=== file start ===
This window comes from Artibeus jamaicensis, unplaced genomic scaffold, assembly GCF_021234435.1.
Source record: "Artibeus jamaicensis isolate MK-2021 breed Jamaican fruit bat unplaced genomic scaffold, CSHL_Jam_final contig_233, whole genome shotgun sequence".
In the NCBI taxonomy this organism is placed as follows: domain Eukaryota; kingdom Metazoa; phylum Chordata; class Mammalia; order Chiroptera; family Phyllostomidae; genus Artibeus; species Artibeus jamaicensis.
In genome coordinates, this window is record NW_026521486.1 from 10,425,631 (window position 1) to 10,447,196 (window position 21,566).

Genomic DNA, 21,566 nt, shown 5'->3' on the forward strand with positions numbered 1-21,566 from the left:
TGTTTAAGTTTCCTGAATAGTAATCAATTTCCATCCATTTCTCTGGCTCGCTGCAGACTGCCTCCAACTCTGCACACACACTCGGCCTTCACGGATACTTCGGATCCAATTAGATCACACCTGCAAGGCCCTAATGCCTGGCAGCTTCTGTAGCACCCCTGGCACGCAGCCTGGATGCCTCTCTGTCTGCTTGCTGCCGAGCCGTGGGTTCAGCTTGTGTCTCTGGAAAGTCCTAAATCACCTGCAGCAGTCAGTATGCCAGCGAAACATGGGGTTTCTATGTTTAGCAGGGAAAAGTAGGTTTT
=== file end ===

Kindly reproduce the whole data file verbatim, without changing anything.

This window comes from Artibeus jamaicensis, unplaced genomic scaffold, assembly GCF_021234435.1.
Source record: "Artibeus jamaicensis isolate MK-2021 breed Jamaican fruit bat unplaced genomic scaffold, CSHL_Jam_final contig_233, whole genome shotgun sequence".
In the NCBI taxonomy this organism is placed as follows: domain Eukaryota; kingdom Metazoa; phylum Chordata; class Mammalia; order Chiroptera; family Phyllostomidae; genus Artibeus; species Artibeus jamaicensis.
In genome coordinates, this window is record NW_026521486.1 from 10,425,631 (window position 1) to 10,447,196 (window position 21,566).

Genomic DNA, 21,566 nt, shown 5'->3' on the forward strand with positions numbered 1-21,566 from the left:
TGTTTAAGTTTCCTGAATAGTAATCAATTTCCATCCATTTCTCTGGCTCGCTGCAGACTGCCTCCAACTCTGCACACACACTCGGCCTTCACGGATACTTCGGATCCAATTAGATCACACCTGCAAGGCCCTAATGCCTGGCAGCTTCTGTAGCACCCCTGGCACGCAGCCTGGATGCCTCTCTGTCTGCTTGCTGCCGAGCCGTGGGTTCAGCTTGTGTCTCTGGAAAGTCCTAAATCACCTGCAGCAGTCAGTATGCCAGCGAAACATGGGGTTTCTATGTTTAGCAGGGAAAAGTAGGTTTT